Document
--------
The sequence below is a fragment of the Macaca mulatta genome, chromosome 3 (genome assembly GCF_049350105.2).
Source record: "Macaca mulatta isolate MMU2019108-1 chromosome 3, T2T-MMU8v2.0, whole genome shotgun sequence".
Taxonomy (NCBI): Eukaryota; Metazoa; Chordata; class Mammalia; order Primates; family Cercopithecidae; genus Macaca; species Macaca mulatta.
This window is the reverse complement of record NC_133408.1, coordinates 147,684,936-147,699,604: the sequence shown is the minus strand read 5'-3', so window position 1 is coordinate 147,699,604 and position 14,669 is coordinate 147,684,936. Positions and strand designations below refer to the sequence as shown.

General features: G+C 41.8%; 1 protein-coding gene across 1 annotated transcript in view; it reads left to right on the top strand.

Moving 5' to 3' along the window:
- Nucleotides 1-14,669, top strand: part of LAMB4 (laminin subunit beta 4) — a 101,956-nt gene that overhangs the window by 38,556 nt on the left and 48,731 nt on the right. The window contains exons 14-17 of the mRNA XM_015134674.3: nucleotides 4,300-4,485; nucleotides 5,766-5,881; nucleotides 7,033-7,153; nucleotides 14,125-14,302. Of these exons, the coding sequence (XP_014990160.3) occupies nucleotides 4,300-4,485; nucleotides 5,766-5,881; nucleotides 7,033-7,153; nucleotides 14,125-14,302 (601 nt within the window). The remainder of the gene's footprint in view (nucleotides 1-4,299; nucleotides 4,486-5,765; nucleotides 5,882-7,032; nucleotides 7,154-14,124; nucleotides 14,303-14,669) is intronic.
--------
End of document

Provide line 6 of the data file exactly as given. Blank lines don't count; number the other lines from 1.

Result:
Moving 5' to 3' along the window: